From Carrie Miller…
A lot of exhibitions attempt to tackle the sticky subject of Australian history. Not only are they ideologically fraught they have to get over the boredom factor. Happily, Bungaree: the first Australian takes a more interesting approach to its historical subject matter: one of Australia’s most significant curators of indigenous art, Djon Mundine, has curated this nationally-touring exhibition and has chosen some of this country’s best established and emerging Aboriginal artists to respond to the significance of Bungaree, resulting in work which is simultaneously a celebration of history and a subversion of it.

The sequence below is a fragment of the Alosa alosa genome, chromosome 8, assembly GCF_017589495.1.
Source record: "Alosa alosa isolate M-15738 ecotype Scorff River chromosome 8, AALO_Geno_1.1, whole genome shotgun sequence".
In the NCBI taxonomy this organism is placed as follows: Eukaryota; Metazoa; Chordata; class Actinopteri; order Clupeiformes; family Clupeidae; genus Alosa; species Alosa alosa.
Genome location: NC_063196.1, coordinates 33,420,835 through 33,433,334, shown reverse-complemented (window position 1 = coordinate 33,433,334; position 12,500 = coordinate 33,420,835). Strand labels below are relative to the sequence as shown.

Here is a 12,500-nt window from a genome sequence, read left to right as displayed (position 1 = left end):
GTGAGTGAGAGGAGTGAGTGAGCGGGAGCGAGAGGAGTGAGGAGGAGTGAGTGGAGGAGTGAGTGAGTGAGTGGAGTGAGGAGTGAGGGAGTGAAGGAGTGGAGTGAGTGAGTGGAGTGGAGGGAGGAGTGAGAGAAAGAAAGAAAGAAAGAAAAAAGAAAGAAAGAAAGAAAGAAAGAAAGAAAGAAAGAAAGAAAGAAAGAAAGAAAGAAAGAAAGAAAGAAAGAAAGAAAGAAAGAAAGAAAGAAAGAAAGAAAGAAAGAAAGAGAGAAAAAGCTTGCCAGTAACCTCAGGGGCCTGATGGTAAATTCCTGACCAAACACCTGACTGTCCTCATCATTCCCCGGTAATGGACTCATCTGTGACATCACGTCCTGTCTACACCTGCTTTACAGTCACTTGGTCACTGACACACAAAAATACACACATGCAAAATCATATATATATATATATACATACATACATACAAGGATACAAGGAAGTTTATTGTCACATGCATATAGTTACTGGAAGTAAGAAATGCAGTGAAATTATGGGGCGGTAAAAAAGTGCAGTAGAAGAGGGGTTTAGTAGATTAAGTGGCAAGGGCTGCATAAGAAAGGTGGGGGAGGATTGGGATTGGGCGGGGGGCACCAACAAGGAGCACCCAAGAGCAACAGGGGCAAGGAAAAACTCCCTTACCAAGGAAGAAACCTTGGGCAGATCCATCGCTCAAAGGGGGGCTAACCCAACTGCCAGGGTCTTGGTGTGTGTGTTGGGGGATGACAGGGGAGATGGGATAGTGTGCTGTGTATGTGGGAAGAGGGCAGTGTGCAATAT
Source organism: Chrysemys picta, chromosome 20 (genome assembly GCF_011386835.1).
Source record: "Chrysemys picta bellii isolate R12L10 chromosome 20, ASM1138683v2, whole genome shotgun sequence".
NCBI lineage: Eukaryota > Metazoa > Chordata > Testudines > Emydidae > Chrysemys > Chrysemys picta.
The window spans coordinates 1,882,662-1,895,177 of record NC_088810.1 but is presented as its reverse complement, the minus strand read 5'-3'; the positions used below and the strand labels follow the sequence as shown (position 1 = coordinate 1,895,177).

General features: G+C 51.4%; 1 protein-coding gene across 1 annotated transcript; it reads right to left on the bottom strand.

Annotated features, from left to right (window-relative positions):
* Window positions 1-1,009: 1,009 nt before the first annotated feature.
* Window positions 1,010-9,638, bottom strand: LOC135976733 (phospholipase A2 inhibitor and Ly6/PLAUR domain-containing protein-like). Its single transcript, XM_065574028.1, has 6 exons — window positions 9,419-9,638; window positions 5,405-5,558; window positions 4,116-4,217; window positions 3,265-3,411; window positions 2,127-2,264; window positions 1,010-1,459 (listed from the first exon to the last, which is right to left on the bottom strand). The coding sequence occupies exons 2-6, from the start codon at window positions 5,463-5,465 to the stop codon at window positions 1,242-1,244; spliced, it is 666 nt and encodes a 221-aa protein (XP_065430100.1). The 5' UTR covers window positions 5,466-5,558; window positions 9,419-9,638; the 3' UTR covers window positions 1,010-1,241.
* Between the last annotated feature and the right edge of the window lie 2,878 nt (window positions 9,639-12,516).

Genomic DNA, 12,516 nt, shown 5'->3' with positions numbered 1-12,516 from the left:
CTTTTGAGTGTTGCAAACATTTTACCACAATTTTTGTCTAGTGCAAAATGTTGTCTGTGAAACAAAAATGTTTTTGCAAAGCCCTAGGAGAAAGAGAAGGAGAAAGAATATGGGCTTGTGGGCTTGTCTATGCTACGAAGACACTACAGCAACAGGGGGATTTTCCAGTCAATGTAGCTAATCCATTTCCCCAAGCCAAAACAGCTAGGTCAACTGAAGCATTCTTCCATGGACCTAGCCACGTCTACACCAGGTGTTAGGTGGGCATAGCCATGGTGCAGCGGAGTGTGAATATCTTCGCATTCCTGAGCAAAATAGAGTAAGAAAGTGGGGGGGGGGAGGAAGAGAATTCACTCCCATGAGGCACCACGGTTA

Bungaree was seen as a mediator between English colonists and Aboriginal people, which is why he was selected to travel with Matthew Flinders in that historic voyage to circumnavigate Australia. Bungaree’s position was not only an extremely significant one – he was the first person to be described in print as being an ‘Australian’ – it was also an equivocal one. This makes his life a particularly fascinating topic for contemporary Aboriginal artists who are situated in a culture that claims to be ‘post-colonial’ yet is still struggling to acknowledge even the basic ways in which the past persists in the present.
Artists include Frances Belle Parker, Mervyn Bishop, Daniel Boyd, Karla Dickens, Fiona Foley, Adam Hill, Warwick Keen, Gary Lee, Peter McKenzie, Danie Mellor, Caroline Oakley, r e a, Gordon Syron, Leanne Tobin and Jason Wing.
Until November 25
Mosman Art Gallery, Mosman.
Pic: Fiona Foley, All men choose the path they walk, 2012. Mixed media, variable dimensions. Courtesy Mosman Art Gallery.